Google Challenging Amazon On Same-Day Book Delivery

Google and Barnes and Noble have announce a venture aimed to get customers books with same-day delivery, an effort to compete with Amazon's service.

Google Challenging Amazon On Same-Day Book Delivery
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Amazon might be getting a run for its money when it comes to the site's growing same-day delivery service. 

"Google and Barnes and Noble are joining forces against rival Amazon which has long dominated the fast and cheap delivery of books. But beginning today people in Manhattan, West L.A., Sa Francisco, they will be able to get same day deliveries from local Barnes and Nobles stores through Google's Shopping Express." 

As WFTS mentioned, Google's new venture is only available in select cities for the time being. 

But it's part of a new struggle in online retail: who can get items to their customers' doors fastest?

Barnes and Noble's addition to Google's Shopping Express, opens more doors for Express shoppers...  


Google customers already have access to items from Walgreens, Target, ToysRUs, Staples, Costco and more.

And, unlike Amazon, Google delivers directly from the retailers rather than relying on stocked warehouses.

However, the company recently announced an expansion to six new cities, bringing the total cities with Amazon's same-day service to 10. 

It's not clear yet which approach will be faster, but Amazon has other reasons to be worried. The company is still having problems negotiating e-book prices with major publisher Hachette — which hasn't exactly made customers happy. Here's our earlier summary:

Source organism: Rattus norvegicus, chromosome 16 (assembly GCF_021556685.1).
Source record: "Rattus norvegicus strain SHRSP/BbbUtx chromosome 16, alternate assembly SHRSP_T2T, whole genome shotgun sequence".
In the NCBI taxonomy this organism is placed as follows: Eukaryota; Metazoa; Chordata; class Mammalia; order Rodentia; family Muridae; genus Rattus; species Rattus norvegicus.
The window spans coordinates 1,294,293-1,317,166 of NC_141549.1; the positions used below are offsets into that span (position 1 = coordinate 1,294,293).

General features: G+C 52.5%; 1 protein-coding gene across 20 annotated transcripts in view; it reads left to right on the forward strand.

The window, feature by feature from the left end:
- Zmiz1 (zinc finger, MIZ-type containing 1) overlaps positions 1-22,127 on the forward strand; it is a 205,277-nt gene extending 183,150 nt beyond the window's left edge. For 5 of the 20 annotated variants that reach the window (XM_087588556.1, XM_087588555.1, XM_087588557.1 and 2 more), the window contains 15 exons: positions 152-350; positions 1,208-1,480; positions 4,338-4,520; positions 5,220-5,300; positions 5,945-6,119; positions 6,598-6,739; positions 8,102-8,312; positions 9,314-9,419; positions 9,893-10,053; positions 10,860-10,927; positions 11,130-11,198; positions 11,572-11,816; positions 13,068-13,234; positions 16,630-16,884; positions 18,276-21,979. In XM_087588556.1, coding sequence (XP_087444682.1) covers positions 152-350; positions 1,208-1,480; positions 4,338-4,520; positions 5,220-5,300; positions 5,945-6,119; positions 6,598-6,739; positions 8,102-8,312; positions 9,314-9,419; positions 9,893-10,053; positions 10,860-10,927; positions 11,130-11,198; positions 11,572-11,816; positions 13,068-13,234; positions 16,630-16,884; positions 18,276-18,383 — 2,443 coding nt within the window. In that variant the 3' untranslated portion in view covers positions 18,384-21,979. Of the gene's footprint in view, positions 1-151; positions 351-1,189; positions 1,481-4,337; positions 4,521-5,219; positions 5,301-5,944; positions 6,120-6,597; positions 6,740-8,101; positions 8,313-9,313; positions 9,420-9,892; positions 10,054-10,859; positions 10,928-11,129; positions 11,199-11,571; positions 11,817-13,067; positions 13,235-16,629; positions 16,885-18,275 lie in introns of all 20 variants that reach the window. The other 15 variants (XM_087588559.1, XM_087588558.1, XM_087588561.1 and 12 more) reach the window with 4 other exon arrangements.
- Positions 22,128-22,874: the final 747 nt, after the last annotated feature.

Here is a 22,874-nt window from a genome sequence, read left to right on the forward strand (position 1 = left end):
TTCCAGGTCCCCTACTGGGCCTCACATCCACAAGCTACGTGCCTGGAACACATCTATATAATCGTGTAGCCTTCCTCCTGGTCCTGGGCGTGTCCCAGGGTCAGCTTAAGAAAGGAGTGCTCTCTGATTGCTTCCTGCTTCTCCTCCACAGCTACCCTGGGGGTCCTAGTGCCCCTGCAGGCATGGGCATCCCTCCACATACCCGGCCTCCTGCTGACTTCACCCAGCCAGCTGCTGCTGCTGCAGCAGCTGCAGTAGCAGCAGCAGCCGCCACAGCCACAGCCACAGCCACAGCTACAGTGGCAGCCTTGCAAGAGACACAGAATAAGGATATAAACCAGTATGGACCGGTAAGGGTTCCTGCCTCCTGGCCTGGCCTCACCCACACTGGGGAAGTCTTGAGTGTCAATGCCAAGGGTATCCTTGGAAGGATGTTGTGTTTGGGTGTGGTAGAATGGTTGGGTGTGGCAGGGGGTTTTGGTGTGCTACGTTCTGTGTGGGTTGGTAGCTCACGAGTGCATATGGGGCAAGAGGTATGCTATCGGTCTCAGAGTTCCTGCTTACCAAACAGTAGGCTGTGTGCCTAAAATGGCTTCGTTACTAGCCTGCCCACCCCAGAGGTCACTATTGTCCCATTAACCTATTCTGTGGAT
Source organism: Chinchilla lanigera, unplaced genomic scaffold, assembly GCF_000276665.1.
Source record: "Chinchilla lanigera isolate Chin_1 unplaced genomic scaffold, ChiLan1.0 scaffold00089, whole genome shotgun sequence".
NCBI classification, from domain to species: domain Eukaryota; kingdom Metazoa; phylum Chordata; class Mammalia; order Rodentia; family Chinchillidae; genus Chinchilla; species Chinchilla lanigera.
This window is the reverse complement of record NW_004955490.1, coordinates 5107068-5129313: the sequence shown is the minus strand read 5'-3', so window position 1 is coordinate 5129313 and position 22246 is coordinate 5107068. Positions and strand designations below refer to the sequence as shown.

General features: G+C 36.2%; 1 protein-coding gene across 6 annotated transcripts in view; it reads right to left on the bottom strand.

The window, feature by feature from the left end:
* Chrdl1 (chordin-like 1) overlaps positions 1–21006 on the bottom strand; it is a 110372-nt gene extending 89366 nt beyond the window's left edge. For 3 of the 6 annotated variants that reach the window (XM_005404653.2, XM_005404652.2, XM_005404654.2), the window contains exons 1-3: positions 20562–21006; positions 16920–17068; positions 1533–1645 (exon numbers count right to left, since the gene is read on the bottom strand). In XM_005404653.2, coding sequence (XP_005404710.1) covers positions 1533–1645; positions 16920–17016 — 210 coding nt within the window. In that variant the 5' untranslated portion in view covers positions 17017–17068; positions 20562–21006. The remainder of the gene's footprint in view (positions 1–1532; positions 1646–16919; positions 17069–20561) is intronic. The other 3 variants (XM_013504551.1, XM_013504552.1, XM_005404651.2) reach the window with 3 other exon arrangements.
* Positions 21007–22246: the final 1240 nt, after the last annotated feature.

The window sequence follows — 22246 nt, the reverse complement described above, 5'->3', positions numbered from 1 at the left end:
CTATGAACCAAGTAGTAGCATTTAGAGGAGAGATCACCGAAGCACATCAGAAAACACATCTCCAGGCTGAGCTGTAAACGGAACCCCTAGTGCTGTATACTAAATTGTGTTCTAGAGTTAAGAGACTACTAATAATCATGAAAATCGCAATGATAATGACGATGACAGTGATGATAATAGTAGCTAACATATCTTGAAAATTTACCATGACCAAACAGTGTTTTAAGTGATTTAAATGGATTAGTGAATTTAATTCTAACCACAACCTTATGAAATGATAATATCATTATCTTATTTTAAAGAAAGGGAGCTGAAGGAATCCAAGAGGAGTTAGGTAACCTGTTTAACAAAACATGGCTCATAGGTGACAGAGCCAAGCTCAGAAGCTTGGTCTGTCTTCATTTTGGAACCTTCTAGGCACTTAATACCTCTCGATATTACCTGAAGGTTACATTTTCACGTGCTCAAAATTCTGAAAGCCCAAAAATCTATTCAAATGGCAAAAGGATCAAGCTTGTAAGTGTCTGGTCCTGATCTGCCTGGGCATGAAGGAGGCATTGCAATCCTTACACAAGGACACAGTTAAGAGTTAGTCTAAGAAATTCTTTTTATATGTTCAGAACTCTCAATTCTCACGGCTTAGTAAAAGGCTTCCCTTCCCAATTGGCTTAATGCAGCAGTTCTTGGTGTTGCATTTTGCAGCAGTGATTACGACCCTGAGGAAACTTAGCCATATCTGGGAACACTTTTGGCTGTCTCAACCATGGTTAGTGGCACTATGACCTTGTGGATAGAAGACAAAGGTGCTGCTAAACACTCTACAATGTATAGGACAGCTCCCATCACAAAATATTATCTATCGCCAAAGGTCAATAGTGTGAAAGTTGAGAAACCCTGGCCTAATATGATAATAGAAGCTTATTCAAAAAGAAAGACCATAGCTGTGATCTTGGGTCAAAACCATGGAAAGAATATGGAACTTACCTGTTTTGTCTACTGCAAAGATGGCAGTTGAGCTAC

"Amazon has reportedly been recommending non-Hachette authors, charging higher prices for Hachette books and delaying shipping for weeks at a time. ... Now, visitors to Amazon’s website can’t even order some Hachette books slated for release later this year. For example: J.K. Rowling’s latest book is not available for preorder. At Barnes & Noble, it is — and it’s 25 percent off." 

That doesn't mean Barnes & Noble is necissarily winning, though. The New York Times explains, "Amazon poses a persistent and growing threat to Google and Barnes & Noble. Its rise has contributed to lagging sales and diminished foot traffic in Barnes & Noble’s physical stores, and it dominates the online market for print books."

The Times reports within the last five years Barnes and Noble has closed 63 stores around the country due to falling sales. Thursday's news of the deal with Google was described by Barnes and Noble's CEO as "a test ... our attempt to link the digital and physical."

But the battle isn't just over who will offer the most books or who will get the product delivered the fastest. It's also about price.

For the time being, it looks like Google Shopping Express is cheaper. It's free for subscribers and costs $4.99 for nonsubscribers, compared to Amazon's service which costs $5.99 for members and $9.98 for everyone else.

This video includes images from Getty Images and Amazon.